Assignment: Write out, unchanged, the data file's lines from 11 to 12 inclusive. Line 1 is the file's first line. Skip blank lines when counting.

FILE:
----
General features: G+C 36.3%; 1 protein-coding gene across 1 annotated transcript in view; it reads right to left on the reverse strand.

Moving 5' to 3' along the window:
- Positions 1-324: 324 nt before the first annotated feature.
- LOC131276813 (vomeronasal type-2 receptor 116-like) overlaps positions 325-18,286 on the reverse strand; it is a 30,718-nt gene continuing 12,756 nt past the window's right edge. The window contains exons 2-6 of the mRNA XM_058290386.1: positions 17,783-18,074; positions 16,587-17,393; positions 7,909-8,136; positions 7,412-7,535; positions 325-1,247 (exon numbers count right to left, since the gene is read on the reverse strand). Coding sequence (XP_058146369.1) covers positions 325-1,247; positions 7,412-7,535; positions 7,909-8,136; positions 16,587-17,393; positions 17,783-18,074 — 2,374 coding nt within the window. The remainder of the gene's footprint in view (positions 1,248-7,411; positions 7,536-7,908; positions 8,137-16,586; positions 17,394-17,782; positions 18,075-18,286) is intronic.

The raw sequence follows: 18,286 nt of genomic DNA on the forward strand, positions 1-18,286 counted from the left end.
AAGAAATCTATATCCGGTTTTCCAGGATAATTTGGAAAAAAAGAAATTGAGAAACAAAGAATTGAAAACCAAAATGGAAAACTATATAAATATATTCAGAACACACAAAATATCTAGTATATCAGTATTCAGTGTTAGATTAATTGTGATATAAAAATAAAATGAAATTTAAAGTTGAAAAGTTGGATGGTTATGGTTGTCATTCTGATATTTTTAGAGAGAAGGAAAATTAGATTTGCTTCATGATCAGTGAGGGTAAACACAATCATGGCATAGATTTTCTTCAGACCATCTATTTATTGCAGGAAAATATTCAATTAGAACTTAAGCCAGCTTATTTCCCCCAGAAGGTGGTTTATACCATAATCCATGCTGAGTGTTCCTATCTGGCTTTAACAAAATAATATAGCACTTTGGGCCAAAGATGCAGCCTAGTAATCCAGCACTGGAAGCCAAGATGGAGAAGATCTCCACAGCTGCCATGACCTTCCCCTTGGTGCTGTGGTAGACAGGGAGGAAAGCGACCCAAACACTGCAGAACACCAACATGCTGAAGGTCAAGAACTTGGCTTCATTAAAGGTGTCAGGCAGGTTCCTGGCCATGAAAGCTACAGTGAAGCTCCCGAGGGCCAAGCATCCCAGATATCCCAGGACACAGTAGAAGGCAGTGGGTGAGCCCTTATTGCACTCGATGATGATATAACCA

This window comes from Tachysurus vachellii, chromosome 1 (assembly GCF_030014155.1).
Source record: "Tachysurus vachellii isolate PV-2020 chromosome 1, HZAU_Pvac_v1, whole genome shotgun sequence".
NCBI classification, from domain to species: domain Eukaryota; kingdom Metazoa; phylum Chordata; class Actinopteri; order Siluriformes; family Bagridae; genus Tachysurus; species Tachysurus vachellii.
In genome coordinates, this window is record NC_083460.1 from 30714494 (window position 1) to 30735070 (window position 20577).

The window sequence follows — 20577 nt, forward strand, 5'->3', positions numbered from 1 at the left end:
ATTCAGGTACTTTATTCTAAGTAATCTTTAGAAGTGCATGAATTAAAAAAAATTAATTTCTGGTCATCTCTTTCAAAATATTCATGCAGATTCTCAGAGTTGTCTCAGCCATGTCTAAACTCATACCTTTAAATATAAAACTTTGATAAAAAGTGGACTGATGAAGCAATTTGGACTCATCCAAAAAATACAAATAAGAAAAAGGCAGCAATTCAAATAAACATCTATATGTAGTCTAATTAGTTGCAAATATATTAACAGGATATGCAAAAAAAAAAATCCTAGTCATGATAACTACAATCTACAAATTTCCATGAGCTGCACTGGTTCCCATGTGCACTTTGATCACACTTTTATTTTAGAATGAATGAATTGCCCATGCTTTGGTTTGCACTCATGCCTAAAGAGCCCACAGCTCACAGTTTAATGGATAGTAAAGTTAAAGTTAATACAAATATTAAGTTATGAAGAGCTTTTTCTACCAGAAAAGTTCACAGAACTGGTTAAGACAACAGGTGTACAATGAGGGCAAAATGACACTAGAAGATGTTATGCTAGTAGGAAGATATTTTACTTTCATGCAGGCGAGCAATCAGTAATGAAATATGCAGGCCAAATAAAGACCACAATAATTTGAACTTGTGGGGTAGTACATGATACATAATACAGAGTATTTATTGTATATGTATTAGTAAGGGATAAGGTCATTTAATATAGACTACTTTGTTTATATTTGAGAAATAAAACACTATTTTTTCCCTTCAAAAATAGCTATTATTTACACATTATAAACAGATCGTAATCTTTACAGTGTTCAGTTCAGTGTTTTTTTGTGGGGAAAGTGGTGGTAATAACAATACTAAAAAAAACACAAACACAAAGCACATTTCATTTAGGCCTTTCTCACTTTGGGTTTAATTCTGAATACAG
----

The window sequence follows — 20577 nt, forward strand, 5'->3', positions numbered from 1 at the left end:
ATTCAGGTACTTTATTCTAAGTAATCTTTAGAAGTGCATGAATTAAAAAAAATTAATTTCTGGTCATCTCTTTCAAAATATTCATGCAGATTCTCAGAGTTGTCTCAGCCATGTCTAAACTCATACCTTTAAATATAAAACTTTGATAAAAAGTGGACTGATGAAGCAATTTGGACTCATCCAAAAAATACAAATAAGAAAAAGGCAGCAATTCAAATAAACATCTATATGTAGTCTAATTAGTTGCAAATATATTAACAGGATATGCAAAAAAAAAAATCCTAGTCATGATAACTACAATCTACAAATTTCCATGAGCTGCACTGGTTCCCATGTGCACTTTGATCACACTTTTATTTTAGAATGAATGAATTGCCCATGCTTTGGTTTGCACTCATGCCTAAAGAGCCCACAGCTCACAGTTTAATGGATAGTAAAGTTAAAGTTAATACAAATATTAAGTTATGAAGAGCTTTTTCTACCAGAAAAGTTCACAGAACTGGTTAAGACAACAGGTGTACAATGAGGGCAAAATGACACTAGAAGATGTTATGCTAGTAGGAAGATATTTTACTTTCATGCAGGCGAGCAATCAGTAATGAAATATGCAGGCCAAATAAAGACCACAATAATTTGAACTTGTGGGGTAGTACATGATACATAATACAGAGTATTTATTGTATATGTATTAGTAAGGGATAAGGTCATTTAATATAGACTACTTTGTTTATATTTGAGAAATAAAACACTATTTTTTCCCTTCAAAAATAGCTATTATTTACACATTATAAACAGATCGTAATCTTTACAGTGTTCAGTTCAGTGTTTTTTTGTGGGGAAAGTGGTGGTAATAACAATACTAAAAAAAACACAAACACAAAGCACATTTCATTTAGGCCTTTCTCACTTTGGGTTTAATTCTGAATACAG